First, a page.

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Construction complaints FAQ

This page last updated September 12, 2017

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Road construction is a topic that generates a lot of complaints. The page has answers to some frequent questions on the topic. 

Yes, construction is often inconvenient, although I think sometimes people perceive the amount of inconvenience to be much more than it really is. TxDOT and its contractors work hard to minimize the amount of disruption as much as possible, but some inconvenience is inevitable-- that's just reality. Remember, "no pain, no gain."

Why is there no work being done?
One of the most common gripes uttered about road construction is that it seems like there's often not any work being done on a specific project. However, this is generally not the case. Oftentimes, there is work being done that you simply don't see, such as underground or off-site drainage work. That said, there are times when work sites are dormant as the result of a number of legitimate circumstances:

  • Inclement weather or its after-effects. Besides the obvious effects of rain, it should also be noted that cold weather can delay a project as asphalt and concrete often cannot be laid or poured in cold temperatures.
  • Work cannot continue until concrete or pavement has cured.
  • The contractor is waiting on a delayed utility adjustment or material delivery.
  • An integral piece of equipment has broken-down and is awaiting repair.
  • A needed crew or piece of equipment is working another section of the project or a different project.
  • Something was discovered on the work site that was unexpected that requires the contractor to wait while a change is designed and approved.

Why does construction take so long?
The answer is pretty straight-forward: major road projects are extremely complex and require an incredible amount of work. And, while all that all work is going on, traffic still has to be able to reasonably move through the work zone. A good analogy would be to consider what it would be like to re-carpet a room with the furniture still in it-- doing so substantially increases the time and effort it takes to get the job done. That's just reality.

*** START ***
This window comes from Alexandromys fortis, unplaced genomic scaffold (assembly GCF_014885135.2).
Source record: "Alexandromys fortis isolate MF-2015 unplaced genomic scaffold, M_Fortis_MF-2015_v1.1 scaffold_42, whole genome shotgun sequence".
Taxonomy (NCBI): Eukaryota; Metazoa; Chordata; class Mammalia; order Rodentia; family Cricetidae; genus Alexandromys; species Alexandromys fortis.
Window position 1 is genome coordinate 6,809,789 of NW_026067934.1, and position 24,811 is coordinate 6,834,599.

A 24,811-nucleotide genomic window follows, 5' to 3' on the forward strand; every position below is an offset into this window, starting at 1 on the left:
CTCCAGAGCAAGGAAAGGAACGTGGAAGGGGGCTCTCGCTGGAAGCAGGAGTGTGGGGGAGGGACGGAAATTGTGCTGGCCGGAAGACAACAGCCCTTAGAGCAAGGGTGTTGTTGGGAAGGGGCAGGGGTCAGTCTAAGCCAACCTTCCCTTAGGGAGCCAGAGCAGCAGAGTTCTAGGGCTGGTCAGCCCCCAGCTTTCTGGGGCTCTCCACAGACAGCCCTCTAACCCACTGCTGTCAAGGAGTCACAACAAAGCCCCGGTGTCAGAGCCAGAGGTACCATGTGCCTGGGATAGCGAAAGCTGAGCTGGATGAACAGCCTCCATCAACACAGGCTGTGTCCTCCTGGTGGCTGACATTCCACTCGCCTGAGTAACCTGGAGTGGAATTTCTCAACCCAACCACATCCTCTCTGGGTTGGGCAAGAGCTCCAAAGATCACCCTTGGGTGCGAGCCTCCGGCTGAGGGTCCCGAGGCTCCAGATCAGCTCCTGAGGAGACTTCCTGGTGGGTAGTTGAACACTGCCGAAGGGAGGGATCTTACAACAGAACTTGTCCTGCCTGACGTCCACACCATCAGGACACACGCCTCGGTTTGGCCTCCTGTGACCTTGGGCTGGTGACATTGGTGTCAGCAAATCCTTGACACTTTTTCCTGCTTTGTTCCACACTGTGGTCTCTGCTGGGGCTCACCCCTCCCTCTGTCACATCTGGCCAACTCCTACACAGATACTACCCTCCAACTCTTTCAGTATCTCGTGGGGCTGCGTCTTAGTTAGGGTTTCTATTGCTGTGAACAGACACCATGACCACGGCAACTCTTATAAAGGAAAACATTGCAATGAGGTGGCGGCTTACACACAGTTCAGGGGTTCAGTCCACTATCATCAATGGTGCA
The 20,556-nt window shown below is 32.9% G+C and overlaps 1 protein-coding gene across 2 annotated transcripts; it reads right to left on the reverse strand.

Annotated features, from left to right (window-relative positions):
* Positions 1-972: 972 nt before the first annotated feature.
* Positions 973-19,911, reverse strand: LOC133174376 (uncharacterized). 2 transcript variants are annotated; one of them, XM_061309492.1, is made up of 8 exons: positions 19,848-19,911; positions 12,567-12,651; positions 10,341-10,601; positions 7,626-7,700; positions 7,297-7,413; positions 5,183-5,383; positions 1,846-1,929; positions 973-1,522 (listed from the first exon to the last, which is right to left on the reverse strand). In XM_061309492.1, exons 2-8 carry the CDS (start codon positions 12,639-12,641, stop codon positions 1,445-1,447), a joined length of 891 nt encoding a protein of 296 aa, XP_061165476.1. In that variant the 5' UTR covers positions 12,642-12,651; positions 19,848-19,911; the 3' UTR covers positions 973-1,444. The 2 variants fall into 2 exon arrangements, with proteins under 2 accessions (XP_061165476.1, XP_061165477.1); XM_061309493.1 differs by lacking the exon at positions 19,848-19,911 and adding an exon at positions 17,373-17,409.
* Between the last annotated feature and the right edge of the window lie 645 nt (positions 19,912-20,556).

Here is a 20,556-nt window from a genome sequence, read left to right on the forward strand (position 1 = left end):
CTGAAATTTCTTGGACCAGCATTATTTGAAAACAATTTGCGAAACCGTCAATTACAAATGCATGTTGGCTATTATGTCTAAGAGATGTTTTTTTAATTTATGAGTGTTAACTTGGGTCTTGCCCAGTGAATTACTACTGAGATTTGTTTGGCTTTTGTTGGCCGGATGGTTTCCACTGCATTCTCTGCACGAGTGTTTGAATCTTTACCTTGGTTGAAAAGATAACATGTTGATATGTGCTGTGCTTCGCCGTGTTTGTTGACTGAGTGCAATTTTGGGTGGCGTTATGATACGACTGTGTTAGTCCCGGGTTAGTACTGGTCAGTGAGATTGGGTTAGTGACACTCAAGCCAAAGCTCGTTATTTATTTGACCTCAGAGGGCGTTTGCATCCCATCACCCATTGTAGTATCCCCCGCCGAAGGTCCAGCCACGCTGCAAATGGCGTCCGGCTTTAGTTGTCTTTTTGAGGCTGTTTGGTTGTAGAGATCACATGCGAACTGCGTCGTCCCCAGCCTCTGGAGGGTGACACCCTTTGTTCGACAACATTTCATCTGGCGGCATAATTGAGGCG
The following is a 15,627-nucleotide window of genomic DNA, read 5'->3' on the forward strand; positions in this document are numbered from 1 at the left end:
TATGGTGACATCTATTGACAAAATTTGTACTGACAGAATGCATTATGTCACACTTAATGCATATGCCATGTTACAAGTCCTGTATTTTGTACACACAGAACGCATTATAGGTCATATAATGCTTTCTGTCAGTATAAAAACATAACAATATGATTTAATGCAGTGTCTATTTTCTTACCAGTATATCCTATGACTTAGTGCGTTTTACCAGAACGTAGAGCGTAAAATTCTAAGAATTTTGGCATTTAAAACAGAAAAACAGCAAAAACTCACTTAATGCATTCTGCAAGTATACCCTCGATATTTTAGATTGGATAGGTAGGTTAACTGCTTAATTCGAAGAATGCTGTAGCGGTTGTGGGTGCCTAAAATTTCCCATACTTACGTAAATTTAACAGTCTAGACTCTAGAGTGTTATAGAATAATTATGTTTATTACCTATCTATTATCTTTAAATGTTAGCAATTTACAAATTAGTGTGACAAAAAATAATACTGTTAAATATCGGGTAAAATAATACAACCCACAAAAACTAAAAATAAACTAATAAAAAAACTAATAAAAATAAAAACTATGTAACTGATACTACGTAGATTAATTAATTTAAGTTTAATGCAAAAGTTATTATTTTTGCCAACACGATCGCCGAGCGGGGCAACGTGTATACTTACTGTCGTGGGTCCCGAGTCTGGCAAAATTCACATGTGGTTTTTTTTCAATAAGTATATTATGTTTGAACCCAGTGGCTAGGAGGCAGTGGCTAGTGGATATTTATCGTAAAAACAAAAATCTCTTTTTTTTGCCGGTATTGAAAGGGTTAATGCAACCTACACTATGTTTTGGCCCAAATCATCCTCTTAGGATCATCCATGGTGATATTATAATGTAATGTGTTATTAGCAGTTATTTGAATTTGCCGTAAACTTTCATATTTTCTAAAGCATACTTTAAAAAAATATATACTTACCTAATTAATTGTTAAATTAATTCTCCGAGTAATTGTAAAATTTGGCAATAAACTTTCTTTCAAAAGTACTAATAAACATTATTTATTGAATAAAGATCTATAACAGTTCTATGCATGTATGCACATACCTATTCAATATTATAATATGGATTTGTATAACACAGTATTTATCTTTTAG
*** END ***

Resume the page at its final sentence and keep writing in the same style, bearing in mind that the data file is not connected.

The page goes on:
As any project manager worth their salt will tell you, there are three option for completing any project: fast, good, and cheap; the catch is that you can only have two.




Of course, all road projects need to be done right (good), so that leaves fast vs. cheap. Since most projects have limited funding, that means they can't be done as fast as we'd all like.

Why don't contractors dedicate crews to projects?
A common belief is that there is one construction crew that cycles around to various projects and that this is the cause of the work sites being absent of workers. While contractors do sometimes shift workers around to various jobs as needed (for example, if one project needs additional workers for a few days to complete a major element, a contractor may bring in workers from another project to knock it out), for the most part, contractors do try to schedule their crews and subcontractors so that major projects are worked and much as possible. There may be cases where specialized teams, such as a crew that pours concrete or lays asphalt, may be working on one project and not be immediately available for another when that project is ready for them. Often, a contractor will then try to do some work out-of-sequence with the crews they do have available if they can in order to keep the project progressing. It's actually in the contractor's financial interest to do so, not only to avoid delays that may result in penalties (see below), but also because they want to get the job completed so that they can move their crews and equipment on to the next paying job.

Why aren't projects worked-on 24 hours a day?
Construction on some mega-projects does continue around-the-clock or nearly so. However, most projects can't because doing so would require three shifts of workers, which would increase the labor cost of the project by at least three-fold (likely more since workers who work at night often are entitled to shift differential pay.) This would drive-up the overall cost of construction not just on those projects, but also citywide since hiring that many workers could create a labor shortage, especially in the usually-tight Texas construction labor markets. That, along with long-standing highway funding constraints and the reluctance of the public (that's you) to accept higher taxes and/or tolls, there are simply not enough resources to work every project around-the-clock.

Why aren't projects worked on at night?